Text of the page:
Science

Carbon emissions down by 2.4 billion tonnes due to Covid-induced lockdowns

Mumbai | Updated on December 11, 2020 Published on December 11, 2020

Emissions from transport account for the largest share of the global decrease

The coronavirus-induced lockdowns have resulted in a record drop in carbon emission rate by a whopping 2.4 billion tonnes, as per researchers at the University of East Anglia (UEA), the University of Exeter, and the Global Carbon Project.

According to their analysis, the decline is relatively larger than previous significant decreases — 0.5 (in 1981 and 2009), 0.7 (1992), and 0.9 (1945) billion tonnes of CO2 (GtCO2). It means that in 2020 fossil CO2 emissions are predicted to be approximately 34 GtCO2, 7 per cent lower than in 2019.

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Emissions from transport account for the largest share of the global decrease. Those from surface transport, such as car journeys, fell by approximately half at the peak of the Covid lockdowns, the study noted.

By December 2020, emissions from road transport and aviation were still below their 2019 levels, by approximately 10 per cent and 40 per cent, respectively, due to prolonged restrictions.

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Total CO2 emissions from human activities — from fossil CO2 and land-use change — are set to be around 39 GtCO2 in 2020.

The researchers further cautioned that it is too early to say how much emissions will rebound in 2021 and further.

Analyst Prof Corinne Le Quéré, Royal Society Research Professor at UEA’s School of Environmental Sciences, said: “All elements are not yet in place for sustained decreases in global emission, and emissions are slowly edging back to 2019 levels. Government actions to stimulate the economy at the end of the Covid-19 pandemic can also help lower emissions and tackle climate change.”

"Incentives that help accelerate the deployment of electric cars and renewable energy and support walking and cycling in cities are particularly timely, given the extensive disturbance observed in the transport sector this year,” she added.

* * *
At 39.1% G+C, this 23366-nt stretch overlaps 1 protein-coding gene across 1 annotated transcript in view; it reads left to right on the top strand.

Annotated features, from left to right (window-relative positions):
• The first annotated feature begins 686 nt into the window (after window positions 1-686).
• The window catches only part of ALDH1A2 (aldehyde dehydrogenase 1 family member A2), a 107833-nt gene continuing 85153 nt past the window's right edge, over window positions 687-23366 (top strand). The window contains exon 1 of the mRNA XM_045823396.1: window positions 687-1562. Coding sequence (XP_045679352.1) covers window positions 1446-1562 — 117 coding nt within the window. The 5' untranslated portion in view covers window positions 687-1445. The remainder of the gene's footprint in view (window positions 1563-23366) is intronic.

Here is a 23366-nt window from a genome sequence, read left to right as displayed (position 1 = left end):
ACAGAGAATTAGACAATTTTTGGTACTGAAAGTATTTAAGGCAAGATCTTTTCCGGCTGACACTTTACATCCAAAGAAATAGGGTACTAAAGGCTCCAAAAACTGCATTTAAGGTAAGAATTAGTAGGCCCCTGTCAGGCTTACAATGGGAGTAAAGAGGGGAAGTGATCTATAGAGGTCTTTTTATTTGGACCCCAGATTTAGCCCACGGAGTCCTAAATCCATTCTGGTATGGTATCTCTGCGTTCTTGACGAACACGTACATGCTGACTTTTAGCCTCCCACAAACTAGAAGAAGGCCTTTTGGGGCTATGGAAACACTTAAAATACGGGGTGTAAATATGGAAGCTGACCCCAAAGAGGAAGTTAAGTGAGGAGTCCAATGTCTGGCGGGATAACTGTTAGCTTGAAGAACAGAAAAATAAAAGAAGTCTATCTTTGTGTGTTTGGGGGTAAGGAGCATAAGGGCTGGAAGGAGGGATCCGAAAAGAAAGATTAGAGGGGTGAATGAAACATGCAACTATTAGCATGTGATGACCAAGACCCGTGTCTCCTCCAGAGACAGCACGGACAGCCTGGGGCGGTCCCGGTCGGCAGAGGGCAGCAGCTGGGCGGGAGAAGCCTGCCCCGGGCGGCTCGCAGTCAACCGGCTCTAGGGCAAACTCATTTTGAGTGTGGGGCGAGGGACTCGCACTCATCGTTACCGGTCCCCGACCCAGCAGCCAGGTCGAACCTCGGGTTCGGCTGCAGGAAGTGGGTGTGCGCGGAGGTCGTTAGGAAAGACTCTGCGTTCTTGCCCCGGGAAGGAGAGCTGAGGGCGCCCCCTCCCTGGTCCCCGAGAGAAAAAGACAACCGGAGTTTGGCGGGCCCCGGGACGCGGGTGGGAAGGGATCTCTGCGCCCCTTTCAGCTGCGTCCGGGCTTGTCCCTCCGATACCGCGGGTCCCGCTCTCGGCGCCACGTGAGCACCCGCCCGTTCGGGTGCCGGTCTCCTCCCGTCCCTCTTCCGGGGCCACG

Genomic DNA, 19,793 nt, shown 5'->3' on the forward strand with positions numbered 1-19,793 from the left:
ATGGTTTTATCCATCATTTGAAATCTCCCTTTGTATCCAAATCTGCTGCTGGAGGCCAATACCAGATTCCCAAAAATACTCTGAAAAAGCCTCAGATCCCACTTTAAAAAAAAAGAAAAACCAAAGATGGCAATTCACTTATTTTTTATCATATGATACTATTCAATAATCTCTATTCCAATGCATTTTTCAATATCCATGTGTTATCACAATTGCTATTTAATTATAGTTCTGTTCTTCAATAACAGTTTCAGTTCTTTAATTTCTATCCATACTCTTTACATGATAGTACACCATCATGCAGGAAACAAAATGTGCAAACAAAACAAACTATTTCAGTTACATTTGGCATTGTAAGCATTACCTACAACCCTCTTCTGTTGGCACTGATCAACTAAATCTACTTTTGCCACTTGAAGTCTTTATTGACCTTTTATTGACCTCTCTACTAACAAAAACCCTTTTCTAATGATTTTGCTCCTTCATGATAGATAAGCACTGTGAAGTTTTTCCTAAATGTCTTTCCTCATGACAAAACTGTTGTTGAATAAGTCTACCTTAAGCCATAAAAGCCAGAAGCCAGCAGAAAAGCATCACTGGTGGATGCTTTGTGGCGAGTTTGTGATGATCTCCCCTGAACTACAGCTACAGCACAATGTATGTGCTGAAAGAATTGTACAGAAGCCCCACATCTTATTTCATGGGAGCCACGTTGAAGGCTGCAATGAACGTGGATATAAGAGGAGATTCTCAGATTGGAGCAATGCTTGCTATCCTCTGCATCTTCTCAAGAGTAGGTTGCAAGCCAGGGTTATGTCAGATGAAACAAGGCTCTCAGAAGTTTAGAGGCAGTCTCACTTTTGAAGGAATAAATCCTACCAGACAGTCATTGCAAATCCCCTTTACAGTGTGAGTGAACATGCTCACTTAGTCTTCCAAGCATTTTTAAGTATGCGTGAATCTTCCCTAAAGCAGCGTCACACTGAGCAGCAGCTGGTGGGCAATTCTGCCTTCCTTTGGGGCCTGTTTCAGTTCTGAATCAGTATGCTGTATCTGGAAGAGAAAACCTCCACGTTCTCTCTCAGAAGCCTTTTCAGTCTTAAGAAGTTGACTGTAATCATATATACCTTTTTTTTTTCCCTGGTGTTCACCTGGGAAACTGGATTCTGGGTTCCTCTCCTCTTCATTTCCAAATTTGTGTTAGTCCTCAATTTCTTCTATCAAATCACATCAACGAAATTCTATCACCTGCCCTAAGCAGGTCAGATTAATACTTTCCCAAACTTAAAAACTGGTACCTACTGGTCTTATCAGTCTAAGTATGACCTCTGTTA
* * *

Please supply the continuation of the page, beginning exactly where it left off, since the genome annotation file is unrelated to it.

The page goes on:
No room for complacency

The emissions decrease appears more pronounced in the US (-12 per cent) and EU27 countries (-11 per cent), where Covid-19 restrictions accelerated previous reductions in emissions from coal use.

It appears least pronounced in China (-1.7 per cent), where the effect of Covid-19 restrictions on emissions occurred on top of rising emissions. In India, fossil CO2 emissions are projected to decrease by about 9 per cent.

For the rest of the world, the effect of Covid-19 restrictions occurred on top of rising emissions, with emissions this year projected to decrease by about 7 per cent.

However, despite lower emissions in 2020, the level of CO2 in the atmosphere continues to grow — by about 2.5 parts per million (ppm) in 2020 — and is projected to reach 412 ppm averaged over the year, 48 per cent above pre-industrial levels.

Lead researcher Prof Pierre Friedlingstein, of the University of Exeter, said: “Although global emissions were not as high as last year, they still amounted to about 39 billion tonnes of CO2, and inevitably led to a further increase in CO2 in the atmosphere. The atmospheric CO2 level, and consequently the world’s climate, will only stabilise when global CO2 emissions are near zero."

Deforestation fires were lower this year compared to 2019 levels. In 2019 deforestation and degradation fires were about 30 per cent above the previous decade.

Land and ocean carbon sinks continue to increase in line with emissions, absorbing about 54 per cent of the total human-induced emissions.

The findings of the Global Carbon Budget 2020 analysis were published in the journal Earth System Science Data.

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Published on December 11, 2020
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